2017-18 PGA TOUR season preview
The 2017-18 PGA TOUR season begins this week in California. Here’s a primer on what you should expect to see.
October 03, 2017
By Cameron Morfit, PGATOUR.COM
Justin Thomas' memorable 2016-17 season
Hard to believe another season is upon us, but the 2017-18 PGA TOUR lid-lifter, the Safeway Open, tees off this week at Silverado Resort in Napa, California,
The new season will usher in new stars, new comeback stories, and fresh-faced rookies who play with the poise of polished veterans. Herewith, the big storylines going into the new season.
2017-18 PGA TOUR Season schedule
The PGA TOUR’s 49 FedExCup tournaments represent an increase of two events over last season. New this season: THE CJ CUP @ NINE BRIDGES at Jeju Island, Oct. 16-22, 2017, represents Korea’s first official TOUR event. Some five months later, the Dominican Republic will host its first TOUR event, the Corales Puntacana Resort & Club Championship, which after a two-year run on the Web.com Tour, will be elevated to a PGA TOUR event and debut March 19-25, the same week as the World Golf Championships-Dell Technologies Match Play.
Meanwhile, the Puerto Rico Open moves from Match Play week to Feb. 26-March 4, coinciding with the WGC-Mexico Championship. With the addition of two new international tournaments, the schedule includes nine tournaments in eight countries outside the U.S. The total prize money reaches a record of more than $363 million, and the Tournament of Champions at Kapalua, Maui, gets a new title sponsor in Sentry.
Other changes: The AT&T Byron Nelson, May 14-20, moves to the new Trinity Forest Golf Club in Irving, Texas, while two FedExCup Playoffs events change venues. THE NORTHERN TRUST, Aug. 20-26, returns to The Ridgewood Country Club in New Jersey, and the BMW Championship, Sept. 3-9, goes to Aronimink Golf Club outside Philadelphia for the first time. Also: The one-week break in the FedExCup Playoffs will take place after the first three tournaments and before the season-ending TOUR Championship.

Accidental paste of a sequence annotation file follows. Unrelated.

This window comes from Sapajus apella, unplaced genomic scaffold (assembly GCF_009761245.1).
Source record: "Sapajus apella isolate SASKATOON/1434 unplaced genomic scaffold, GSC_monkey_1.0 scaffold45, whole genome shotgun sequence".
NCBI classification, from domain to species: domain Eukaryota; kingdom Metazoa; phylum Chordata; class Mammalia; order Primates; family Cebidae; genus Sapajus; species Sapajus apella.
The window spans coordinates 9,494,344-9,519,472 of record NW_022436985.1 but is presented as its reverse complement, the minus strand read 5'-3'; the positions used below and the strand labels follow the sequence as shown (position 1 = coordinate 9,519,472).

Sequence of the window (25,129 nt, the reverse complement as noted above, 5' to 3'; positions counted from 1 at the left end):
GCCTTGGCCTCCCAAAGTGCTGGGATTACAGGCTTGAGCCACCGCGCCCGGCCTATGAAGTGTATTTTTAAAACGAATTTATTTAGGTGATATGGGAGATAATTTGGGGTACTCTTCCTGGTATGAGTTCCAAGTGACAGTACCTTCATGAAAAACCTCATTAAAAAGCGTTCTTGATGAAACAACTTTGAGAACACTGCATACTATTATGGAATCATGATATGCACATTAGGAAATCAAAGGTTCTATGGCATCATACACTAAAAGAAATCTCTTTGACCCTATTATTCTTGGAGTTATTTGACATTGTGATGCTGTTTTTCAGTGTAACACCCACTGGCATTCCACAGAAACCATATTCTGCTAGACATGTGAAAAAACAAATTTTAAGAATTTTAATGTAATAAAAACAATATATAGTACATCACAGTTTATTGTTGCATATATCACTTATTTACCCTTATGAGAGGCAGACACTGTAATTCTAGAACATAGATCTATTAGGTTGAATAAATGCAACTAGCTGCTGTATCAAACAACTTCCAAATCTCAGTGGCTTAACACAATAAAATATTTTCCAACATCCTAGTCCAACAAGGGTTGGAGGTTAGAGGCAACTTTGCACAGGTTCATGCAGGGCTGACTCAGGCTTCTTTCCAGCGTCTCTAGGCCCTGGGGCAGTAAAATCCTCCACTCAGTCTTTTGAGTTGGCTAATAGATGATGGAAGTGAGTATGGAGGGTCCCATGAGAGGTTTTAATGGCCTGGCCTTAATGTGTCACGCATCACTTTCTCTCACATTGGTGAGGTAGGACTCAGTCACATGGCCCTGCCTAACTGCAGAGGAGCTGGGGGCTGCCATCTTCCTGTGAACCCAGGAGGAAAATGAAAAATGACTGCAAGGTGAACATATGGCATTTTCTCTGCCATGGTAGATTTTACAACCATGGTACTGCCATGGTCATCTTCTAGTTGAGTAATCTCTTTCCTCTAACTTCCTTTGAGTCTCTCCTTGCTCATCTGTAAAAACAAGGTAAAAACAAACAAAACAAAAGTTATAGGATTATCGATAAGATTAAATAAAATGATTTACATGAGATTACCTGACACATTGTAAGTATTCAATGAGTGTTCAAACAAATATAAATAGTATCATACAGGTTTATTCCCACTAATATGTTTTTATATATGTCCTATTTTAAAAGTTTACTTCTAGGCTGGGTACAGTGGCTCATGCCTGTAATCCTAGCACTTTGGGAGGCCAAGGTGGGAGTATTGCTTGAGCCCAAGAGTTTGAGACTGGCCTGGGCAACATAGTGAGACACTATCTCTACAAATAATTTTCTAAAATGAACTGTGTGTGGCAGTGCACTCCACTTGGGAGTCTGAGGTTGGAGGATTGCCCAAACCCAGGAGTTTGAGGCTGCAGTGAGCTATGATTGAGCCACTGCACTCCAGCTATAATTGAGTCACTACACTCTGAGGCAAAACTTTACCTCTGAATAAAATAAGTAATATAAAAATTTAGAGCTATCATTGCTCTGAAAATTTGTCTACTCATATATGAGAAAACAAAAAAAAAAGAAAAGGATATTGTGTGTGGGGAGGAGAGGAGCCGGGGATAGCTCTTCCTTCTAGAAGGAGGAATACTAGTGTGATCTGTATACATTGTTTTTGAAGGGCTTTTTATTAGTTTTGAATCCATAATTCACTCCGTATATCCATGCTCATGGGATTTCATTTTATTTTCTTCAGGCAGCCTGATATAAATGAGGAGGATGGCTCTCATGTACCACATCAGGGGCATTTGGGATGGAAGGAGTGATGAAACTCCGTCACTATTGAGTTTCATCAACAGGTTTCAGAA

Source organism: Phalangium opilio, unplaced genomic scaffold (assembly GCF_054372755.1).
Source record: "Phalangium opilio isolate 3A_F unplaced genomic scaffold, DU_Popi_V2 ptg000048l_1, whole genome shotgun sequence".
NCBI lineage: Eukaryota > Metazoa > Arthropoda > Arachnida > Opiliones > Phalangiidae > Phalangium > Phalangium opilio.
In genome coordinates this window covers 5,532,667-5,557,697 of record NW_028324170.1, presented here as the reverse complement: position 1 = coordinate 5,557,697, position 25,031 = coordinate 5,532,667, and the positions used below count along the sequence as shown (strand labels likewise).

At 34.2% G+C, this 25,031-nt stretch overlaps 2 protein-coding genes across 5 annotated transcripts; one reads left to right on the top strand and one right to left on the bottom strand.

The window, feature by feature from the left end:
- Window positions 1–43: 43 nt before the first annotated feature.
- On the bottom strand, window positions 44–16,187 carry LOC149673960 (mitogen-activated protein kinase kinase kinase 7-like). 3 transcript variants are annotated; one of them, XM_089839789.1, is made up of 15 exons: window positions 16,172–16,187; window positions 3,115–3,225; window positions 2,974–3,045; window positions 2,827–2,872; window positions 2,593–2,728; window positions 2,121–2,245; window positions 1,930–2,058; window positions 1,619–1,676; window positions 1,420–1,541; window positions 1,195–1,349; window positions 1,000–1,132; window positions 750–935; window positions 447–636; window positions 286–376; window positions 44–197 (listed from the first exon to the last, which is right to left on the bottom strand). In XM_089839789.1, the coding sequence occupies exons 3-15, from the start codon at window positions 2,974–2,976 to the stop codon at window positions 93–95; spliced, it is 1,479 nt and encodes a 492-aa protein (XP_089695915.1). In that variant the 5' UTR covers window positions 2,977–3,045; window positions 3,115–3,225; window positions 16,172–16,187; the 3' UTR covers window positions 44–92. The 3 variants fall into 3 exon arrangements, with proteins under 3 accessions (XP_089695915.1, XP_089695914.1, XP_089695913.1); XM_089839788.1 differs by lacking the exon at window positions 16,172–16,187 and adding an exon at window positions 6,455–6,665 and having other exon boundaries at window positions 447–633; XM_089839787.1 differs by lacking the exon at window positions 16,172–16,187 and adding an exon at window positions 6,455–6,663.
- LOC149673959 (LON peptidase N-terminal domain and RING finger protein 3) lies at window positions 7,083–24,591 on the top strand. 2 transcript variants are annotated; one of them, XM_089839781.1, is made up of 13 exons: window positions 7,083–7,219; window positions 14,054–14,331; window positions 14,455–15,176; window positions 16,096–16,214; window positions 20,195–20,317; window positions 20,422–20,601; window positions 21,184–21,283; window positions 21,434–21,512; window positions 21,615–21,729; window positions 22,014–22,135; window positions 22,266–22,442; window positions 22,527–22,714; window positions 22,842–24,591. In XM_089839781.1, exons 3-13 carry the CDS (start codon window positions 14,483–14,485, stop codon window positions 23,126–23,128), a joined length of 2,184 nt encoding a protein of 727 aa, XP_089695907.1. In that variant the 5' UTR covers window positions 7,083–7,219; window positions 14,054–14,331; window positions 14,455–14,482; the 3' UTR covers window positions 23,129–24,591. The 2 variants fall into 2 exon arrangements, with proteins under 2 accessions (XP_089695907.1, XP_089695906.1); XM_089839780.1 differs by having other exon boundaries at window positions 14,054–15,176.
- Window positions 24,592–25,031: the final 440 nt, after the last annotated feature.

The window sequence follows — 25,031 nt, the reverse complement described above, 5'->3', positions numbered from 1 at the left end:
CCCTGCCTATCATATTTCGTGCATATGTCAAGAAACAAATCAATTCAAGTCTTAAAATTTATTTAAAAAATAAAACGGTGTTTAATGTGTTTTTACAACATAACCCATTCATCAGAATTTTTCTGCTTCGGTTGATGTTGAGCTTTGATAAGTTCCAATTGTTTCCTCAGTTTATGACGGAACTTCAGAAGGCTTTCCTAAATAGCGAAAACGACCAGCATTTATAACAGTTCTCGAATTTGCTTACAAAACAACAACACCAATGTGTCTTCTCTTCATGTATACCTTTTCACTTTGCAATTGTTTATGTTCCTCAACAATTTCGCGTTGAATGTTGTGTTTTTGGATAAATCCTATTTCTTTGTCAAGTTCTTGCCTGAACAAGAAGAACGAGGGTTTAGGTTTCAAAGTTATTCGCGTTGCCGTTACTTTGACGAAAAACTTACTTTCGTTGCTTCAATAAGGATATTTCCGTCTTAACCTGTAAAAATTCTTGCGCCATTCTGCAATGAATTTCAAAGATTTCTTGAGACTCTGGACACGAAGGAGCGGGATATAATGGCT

THREE ROOKIES TO WATCH
SAM RYDER, 27 – Web.com Tour insiders call Ryder the circuit’s best driver and maybe its best ball-striker. He’d have gotten his PGA TOUR card earlier but for friend J.J. Spaun holing a 15-footer at the last at the 2016 News Sentinel Open presented by Pilot in Knoxville. Ryder left no doubt with his victory at the 2017 Pinnacle Bank Championship presented by Heartland Chevy Dealers, and a T2 at the WinCo Foods Portland Open presented by Kraft-Heinz.
STEPHAN JAEGER, 28 – The German wunderkind not only shot 58, the lowest score ever on the Web.com, he won three times in 14 months. He also qualified for the U.S. Open at Erin Hills, where he finished T60. But then he’s long been considered a star. Shortly after he got to the prep golf powerhouse Baylor School, speaking no English and in an unfamiliar town -- Chattanooga, Tennessee -- Jaeger fired a 68 to lead all teammates except Harris English. Hello, world.
AARON WISE, 21 – A winner at every level, Wise went 3-0 to lead the Oregon Ducks to the 2016 NCAA championship. Playing on Oregon’s home course, he won the individual title, too, becoming the first to win both since Kevin Chappell (UCLA, 2008). Wise won on the Mackenzie Tour-PGA TOUR Canada last year, and this year fired back-to-back 62s to run away from the field and win the Web.com’s Air Capital Classic Supporting Wichita’s Youth by five shots.
RORY McILROY, 28 – He switched out his equipment; married former PGA of America employee Erica Stoll; changed caddies, parting with longtime looper J.P. Fitzgerald; and bought Ernie Els’s old house at the Bear’s Club. Other than his hair color, was there anything McIlroy didn’t change in 2017? Maybe it’s not surprising, then, that he had an off-year, racking up six top-10s but no wins. It can’t last.